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Congress Provides Short-Term Funding for Community Health Centers

Congress Provides Short-Term Funding for Community Health Centers

With just days left before the September 30th deadline, Congress passed a two-month spending package, known as a Continuing Resolution, to keep the federal government open. It was signed by the President on September 27. The bill also provides a short-term extension of funding for the Community Health Center Fund (CHCF), the National Health Service Corps (NHSC), and the Teaching Health Center Graduate Medical Education (THCGME) program through November 21st. This is an important step forward in securing long-term and stable funding for Community Health Centers, but our work is not yet done. We are going to need your continued advocacy in the weeks and months ahead in order to bring our funding across the finish line.

Let’s recap how we got here.  The next federal fiscal year starts on October 1st and Congress still has been unable to agree on full year funding nor passed the twelve annual appropriations bills that fund most federal programs, including the Department of Health and Human Services. With only a few days left to fund these important federal programs, Congress chose to pass short-term funding as a strategy to keep the government running while they work to come up with a long-term agreement. This two-month extension will give Congress more time to continue negotiations around hot button political issues, including family planning and funding for the southern border wall, which have held up negotiations.

Congress recognized that several other critical programs, including the CHCF, were set to expire at the same time and took additional steps to add short-term extensions of these programs to the Continuing Resolution. That is why the spending package also extends two months of funding for the CHCF, NHSC, and THCGME programs, as well as Certified Community Behavioral Health Clinics (CCBHCs), Medicaid programs in Puerto Rico and the U.S. Territories, and postpones Medicaid cuts to low-income hospitals through November 21st.

So what happens next? Below, you’ll find answers to frequently asked questions that we’ve received so far:

Does this Continuing Resolution Provide Long-Term Funding for the Health Center Program?

No. The Continuing Resolution extends programs that are funded with discretionary dollars at their current funding levels, including the previously mentioned portion of health center funding, through November 21st. In addition, Members of Congress added specific provisions to the Continuing Resolution to make sure it also extends current levels of mandatory funding for the CHCF, NHSC, and THCGME program through November 21st.

** As a reminder, Congress funds the Health Center Program using two different sources: (1) mandatory dollars from the CHCF (which represents just over 70 percent of our federal funding); and (2) discretionary dollars, also known as annual Appropriations, from Congress’ annual budget (which makes up the other roughly 30 percent of federal funding.) Dollars from these two sources combine to form the Section 330 grant that every health center receives. Both funding streams – the CHCF and our discretionary funding ‒ would have lapsed on September 30 without Congressional action.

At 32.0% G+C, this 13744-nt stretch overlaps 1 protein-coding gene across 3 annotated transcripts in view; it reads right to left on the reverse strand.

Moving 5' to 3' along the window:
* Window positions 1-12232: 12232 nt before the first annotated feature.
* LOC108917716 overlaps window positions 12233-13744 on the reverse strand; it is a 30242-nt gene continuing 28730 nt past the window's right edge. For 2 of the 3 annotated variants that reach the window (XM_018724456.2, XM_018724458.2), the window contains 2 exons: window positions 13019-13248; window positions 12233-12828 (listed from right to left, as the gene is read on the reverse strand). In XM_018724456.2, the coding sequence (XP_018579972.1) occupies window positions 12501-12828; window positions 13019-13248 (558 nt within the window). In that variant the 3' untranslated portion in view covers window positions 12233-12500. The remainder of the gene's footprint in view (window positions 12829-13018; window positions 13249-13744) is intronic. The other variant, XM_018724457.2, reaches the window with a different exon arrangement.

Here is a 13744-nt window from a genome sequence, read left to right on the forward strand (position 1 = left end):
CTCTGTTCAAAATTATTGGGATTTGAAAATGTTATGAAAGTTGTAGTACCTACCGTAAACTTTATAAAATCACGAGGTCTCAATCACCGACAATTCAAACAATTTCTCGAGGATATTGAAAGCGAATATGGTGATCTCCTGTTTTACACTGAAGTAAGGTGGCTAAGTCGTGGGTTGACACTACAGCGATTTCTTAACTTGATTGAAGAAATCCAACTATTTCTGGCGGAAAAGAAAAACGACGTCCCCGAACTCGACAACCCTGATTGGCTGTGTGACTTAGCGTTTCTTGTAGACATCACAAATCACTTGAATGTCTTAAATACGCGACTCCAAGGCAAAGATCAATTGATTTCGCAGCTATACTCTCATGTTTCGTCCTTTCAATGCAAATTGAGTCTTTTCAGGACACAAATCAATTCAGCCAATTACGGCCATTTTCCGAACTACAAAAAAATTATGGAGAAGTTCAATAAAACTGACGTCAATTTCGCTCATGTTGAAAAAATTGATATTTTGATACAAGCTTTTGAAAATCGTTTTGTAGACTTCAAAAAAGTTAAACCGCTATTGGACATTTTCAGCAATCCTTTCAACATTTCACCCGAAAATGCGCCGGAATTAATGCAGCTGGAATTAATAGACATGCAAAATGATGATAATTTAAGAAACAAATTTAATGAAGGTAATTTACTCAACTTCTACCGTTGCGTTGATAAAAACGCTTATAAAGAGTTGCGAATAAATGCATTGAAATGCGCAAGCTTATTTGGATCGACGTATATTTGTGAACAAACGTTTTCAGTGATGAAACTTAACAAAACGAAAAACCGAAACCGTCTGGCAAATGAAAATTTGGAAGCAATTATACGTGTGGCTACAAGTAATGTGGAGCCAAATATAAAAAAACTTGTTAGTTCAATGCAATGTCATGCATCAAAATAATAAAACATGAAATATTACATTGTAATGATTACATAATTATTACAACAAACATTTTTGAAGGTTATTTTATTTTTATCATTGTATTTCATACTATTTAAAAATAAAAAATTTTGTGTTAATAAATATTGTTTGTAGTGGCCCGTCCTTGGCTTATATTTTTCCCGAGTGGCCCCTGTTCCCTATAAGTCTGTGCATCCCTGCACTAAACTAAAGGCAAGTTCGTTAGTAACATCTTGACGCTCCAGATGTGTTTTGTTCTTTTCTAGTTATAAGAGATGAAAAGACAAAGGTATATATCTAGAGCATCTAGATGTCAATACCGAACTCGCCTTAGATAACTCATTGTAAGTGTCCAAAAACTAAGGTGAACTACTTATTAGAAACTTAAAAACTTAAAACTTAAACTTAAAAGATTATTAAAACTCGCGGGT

How Do We Know that Congress Supports Health Centers?

The inclusion of a two-month extension for the CHCF, NHSC, and THCGME program in the Continuing Resolution is a strong sign of Congress’ commitment to health centers and the 29 million patients we serve. This is a clear signal that the hard work of health center advocates is paying off and that Congress understands the importance of the CHCF and the role that it plays for health centers.

When Will Funding for the Health Center Program Lapse?

The new deadline for both mandatory and discretionary funding for health centers and the NHSC, and mandatory funding for the THCGME program, is November 21st. In addition, the Continuing Resolution authorizes federal spending for every federal department through November 21st, preventing another government shutdown and ensuring federal agencies such as the Health Resources and Services Administration (HRSA) can continue working on behalf of health centers. Congress will then have to take action once again before the new November 21st deadline in order to ensure health center funding will not lapse at that time.

What Happens Next? 

Passage of the two-month Continuing Resolution gives legislators in Washington more time to finalize a long-term funding solution for the CHCF, the NHSC, and the THCGME program.

While pushing back the deadline for funding to just before Thanksgiving isn’t ideal, the two-month extension removes the immediate threat of disruption for health centers. That said, we know that health centers across the country are already reporting indirect impacts from the threat of a lapse in funding for the CHCF, and that even with a two-month extension, the uncertainty around funding continues to pose major challenges.

How Can I Help in the Months Ahead? 

Over the next two months, we must continue working with legislators on both sides of the aisle in Congress to ensure health centers remain their number one priority. We need you to join us and mobilize advocates in your community to raise our collective voice in support of a long-term extension of our funding! Stay tuned to the HCAdvocacy blog for all the latest news from Washington. In the meantime, you can visit http://www.hcadvocacy.org/takeaction to help get long-term health center funding across the finish line by November 21st.